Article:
At Temple Beth Jacob we celebrate a second Bar Mitzvah around our eighty-third birthday. This is my opportunity to reflect on my life, to remember my hopes, my dreams, and my aspirations, and share with you, briefly, some of my life’s journey.
On Monday, my wife Iby and I are flying to Poland and to Israel for a two week study tour. We will accompany a group of high school juniors and seniors of the Shalhevet project, a program to pass the torch of our Tradition from Generation to Generation.
Our purpose is to teach the younger generation about our life and experience during the Holocaust, and to remember our six million martyrs. And I would like to share and teach the meaning and power of faith and hope, and Tikkun Olam, how each of us, in our own way, can, and must, take part in repairing this world and make it better.
I have come a long way from that small Synagogue, in Budapest, where I had my first Aliyah in 1937. I knew then that I would never go to America, and I would learn the profession of printing and publishing. Well, I did come to America, and, with the help of computers, I still teach desktop publishing.
I survived the Holocaust in slave labor camps and Concentration Camps. I have known starvation and sickness. I was homeless, but hope, faith and an immense amount of good luck sustained me, and I survived. And I remember my brother Steven and my sister Kato, martyrs of the Holocaust, who were less fortunate. May their memory be for a blessing
I cherish the memory of my parents. They taught me that education is the only thing you own that nobody can ever take away from you.
I came to America sixty-two years ago. It was education that changed my life, for the better. Participation in the community enriched my life. Teaching made everything so much more fun.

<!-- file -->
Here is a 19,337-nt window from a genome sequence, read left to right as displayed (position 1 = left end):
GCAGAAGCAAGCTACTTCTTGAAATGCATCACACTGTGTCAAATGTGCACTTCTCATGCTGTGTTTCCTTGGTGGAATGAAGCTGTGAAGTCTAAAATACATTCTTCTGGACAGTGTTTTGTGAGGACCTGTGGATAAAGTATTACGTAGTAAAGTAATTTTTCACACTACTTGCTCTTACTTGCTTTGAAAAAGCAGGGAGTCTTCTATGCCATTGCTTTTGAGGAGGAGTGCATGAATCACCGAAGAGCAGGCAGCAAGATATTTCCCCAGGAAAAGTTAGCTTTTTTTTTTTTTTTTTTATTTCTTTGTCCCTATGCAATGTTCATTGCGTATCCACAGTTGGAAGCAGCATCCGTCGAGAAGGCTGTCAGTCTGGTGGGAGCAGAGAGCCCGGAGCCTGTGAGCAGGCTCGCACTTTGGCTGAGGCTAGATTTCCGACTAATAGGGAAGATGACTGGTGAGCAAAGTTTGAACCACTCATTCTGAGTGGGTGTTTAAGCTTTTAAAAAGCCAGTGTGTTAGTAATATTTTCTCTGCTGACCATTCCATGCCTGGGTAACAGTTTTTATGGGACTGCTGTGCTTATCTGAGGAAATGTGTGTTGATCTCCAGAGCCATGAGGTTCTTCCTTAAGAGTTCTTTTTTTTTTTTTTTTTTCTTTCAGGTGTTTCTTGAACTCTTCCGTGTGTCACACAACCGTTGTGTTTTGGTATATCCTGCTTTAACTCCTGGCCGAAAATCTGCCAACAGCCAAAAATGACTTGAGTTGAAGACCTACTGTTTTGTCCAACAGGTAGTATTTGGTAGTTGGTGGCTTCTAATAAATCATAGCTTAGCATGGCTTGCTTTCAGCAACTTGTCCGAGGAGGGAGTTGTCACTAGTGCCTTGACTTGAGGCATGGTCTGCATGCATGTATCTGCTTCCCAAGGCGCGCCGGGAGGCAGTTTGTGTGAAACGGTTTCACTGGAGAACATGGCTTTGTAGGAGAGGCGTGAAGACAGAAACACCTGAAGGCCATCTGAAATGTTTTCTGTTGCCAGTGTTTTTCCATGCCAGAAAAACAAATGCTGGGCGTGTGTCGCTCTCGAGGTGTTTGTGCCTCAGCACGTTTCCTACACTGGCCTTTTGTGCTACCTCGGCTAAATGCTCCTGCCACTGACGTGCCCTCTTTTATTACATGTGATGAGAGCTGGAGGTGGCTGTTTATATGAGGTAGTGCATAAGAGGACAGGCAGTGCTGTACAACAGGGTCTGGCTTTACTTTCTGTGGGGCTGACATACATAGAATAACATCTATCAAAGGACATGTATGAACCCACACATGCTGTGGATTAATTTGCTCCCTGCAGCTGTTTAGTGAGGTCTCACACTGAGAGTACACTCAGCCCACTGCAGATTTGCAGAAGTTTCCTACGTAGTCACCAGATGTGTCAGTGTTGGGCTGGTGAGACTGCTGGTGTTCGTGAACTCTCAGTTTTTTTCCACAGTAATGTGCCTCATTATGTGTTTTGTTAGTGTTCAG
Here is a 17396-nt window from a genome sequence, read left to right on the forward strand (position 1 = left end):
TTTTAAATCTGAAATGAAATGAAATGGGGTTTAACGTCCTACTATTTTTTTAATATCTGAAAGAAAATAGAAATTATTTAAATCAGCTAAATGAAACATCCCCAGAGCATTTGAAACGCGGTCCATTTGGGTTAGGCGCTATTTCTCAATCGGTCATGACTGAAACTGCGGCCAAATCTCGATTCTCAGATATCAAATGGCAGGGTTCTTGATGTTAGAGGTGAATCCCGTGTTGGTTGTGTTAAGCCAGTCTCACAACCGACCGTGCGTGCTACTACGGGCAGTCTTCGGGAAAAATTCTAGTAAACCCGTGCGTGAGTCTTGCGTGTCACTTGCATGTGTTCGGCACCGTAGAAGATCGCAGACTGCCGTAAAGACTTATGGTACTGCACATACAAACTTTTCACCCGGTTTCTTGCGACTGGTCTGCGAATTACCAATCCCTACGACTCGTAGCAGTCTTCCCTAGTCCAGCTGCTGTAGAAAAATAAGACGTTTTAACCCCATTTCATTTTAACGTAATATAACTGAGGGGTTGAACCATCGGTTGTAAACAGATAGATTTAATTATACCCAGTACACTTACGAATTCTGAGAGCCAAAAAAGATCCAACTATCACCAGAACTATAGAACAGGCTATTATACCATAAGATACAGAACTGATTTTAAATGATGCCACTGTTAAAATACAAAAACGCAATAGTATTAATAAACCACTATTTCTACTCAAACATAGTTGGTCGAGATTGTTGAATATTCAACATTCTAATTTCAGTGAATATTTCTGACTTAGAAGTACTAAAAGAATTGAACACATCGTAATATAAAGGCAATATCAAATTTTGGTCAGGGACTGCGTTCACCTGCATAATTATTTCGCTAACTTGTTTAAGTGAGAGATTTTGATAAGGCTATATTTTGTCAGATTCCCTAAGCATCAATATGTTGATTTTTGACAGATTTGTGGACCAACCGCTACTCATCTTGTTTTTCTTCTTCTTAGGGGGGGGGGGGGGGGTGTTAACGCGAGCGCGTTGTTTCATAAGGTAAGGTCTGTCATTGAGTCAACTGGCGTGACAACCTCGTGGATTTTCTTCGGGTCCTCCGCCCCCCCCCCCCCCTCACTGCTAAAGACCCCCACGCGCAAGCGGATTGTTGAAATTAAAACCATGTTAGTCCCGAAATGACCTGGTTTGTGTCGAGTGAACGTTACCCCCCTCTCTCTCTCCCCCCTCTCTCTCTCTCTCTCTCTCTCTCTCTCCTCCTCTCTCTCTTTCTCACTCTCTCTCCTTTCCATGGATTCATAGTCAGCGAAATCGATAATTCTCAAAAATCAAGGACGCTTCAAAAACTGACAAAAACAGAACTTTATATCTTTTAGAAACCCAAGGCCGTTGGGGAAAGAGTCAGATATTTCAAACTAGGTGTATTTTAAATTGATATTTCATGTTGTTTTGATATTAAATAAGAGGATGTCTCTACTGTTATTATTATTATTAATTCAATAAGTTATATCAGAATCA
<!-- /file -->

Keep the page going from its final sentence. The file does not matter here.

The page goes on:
What did I learn over these eighty-three years? All that I have learned can be said in a single sentence that fits on a button:
“We have little control of events around us, But we can control the way we react.”
That says it all ... Almost.
Fifty years ago, while at MIT, I began to realize what computers could do for us all. For everybody. Even for preschool children, for the blind, and for the handicapped. And I decided to do something about it.
When in the fall semester of 1960 I started teaching high school juniors and seniors the art of computer programming, computer design and artificial intelligence, many called what I did “George’s impossible dream.” Today that dream is reality. I call it Tikkun Olam.
We celebrate Purim tonight. We remember how our ancestors survived. And I am grateful that I survived the Holocaust and by now lived for sixty two years on borrowed time.
Today, I count my blessings. I have a wonderful family, four married children and nine beautiful grandchildren. And I am most grateful for my wife, Iby, who stood by me for all these fifty-two years we have been together. Without her help all this would not have been possible.
I remember the words of the Psalmist: “Lord, teach us to count our days, so that we may make every one of them count.”
This week’s Torah portion speaks of the menorah and the light used to keep the Mishkan, the traveling Arc, well lit all of the time. Indeed, our Tradition brings light into our lives, enlightens us, and guides us to take meaningful action.
Please join me in reciting the Shechecheyanu, my family's favorite traditional blessing:
Baruch atah Adonai, eloheynu melech ha-olam, shechecheyanu, v'kimanu, v'higiyanu lazman hazeh.
Blessed are you, Lord, our God, King of the universe who has kept us alive, sustained us, and enabled us to reach this season (Amen) And let us all - say -- together: Amen.